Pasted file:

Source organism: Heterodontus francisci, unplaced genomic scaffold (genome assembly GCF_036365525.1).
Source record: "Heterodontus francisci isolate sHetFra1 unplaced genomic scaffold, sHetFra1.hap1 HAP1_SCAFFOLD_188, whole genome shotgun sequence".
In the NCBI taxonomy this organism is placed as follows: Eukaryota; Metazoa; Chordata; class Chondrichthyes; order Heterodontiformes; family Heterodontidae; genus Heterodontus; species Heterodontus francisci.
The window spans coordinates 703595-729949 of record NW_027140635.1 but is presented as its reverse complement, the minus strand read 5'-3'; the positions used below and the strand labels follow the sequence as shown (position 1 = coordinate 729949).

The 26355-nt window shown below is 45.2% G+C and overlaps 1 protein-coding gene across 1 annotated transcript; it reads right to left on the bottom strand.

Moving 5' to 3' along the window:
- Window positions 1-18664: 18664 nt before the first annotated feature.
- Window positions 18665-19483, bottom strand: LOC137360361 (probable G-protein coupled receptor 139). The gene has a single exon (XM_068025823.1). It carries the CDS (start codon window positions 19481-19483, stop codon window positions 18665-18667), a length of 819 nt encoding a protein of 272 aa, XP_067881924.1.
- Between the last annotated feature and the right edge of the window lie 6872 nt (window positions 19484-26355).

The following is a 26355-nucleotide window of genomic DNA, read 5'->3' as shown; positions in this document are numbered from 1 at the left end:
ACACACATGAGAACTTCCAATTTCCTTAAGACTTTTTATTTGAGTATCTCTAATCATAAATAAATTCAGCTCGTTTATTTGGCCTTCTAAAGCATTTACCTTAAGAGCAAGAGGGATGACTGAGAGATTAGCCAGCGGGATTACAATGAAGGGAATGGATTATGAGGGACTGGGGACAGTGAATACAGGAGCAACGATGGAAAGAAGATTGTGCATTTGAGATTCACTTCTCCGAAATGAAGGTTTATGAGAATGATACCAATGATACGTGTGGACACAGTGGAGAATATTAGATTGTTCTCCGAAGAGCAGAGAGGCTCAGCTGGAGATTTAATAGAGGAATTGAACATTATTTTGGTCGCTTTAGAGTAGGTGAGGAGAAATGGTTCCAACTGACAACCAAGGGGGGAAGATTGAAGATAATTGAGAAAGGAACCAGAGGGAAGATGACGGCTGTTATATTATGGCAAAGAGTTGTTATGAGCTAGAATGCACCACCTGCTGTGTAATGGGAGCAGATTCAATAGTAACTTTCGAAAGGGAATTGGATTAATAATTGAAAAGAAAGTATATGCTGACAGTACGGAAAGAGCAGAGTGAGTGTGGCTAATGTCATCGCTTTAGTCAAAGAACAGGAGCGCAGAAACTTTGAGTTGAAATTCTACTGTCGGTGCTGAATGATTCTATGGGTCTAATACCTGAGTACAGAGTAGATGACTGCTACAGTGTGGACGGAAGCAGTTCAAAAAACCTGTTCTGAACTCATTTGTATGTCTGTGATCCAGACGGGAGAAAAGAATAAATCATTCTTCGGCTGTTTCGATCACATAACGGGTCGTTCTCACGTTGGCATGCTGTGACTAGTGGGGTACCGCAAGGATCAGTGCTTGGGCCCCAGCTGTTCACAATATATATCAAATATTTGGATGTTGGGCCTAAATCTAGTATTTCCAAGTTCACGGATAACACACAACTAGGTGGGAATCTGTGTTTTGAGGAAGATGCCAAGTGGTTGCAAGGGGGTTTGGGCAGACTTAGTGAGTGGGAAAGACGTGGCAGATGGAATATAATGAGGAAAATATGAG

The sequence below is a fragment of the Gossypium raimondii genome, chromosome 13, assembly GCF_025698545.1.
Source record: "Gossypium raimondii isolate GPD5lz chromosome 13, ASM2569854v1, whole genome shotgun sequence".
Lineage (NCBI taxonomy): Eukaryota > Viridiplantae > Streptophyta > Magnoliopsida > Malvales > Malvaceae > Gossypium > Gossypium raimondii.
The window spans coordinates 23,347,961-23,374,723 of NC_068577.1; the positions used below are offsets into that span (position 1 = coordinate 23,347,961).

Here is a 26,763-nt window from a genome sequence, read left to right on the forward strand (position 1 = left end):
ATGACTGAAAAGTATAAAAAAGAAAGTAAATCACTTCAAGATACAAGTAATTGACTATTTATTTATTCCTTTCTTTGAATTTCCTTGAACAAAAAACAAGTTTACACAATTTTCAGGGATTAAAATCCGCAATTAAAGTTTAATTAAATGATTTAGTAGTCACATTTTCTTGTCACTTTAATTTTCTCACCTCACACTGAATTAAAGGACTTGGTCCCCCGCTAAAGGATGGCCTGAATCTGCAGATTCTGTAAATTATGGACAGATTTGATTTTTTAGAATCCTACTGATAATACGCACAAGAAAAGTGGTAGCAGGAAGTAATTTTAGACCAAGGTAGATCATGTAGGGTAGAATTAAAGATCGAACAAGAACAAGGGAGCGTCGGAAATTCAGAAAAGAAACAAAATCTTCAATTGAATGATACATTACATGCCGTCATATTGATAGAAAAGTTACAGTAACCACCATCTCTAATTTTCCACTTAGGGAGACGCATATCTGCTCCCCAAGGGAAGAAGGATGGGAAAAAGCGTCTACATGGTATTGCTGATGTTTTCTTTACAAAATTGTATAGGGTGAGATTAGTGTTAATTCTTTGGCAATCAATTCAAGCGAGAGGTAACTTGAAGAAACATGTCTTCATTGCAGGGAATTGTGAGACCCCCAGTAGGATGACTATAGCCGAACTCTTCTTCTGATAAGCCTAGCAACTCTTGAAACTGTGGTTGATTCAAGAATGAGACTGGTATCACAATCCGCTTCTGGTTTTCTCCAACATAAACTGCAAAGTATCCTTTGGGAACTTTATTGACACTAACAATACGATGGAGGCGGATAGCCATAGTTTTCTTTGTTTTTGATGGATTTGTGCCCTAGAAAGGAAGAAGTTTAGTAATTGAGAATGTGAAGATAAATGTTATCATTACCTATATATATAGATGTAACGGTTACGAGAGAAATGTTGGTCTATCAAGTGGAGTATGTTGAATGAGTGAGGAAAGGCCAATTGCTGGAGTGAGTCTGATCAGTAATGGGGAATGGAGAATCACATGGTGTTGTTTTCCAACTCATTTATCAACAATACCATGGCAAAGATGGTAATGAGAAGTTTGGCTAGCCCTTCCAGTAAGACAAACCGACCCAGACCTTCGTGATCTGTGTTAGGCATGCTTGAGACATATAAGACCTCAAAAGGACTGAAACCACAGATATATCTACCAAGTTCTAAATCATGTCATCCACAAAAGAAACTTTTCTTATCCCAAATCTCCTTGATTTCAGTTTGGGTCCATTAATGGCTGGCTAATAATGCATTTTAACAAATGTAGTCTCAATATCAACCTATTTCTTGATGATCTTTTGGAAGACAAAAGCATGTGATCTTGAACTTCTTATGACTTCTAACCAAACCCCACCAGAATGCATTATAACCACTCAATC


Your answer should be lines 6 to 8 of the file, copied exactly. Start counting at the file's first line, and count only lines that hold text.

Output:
Moving 5' to 3' along the window:
- Window positions 1-18664: 18664 nt before the first annotated feature.
- Window positions 18665-19483, bottom strand: LOC137360361 (probable G-protein coupled receptor 139). The gene has a single exon (XM_068025823.1). It carries the CDS (start codon window positions 19481-19483, stop codon window positions 18665-18667), a length of 819 nt encoding a protein of 272 aa, XP_067881924.1.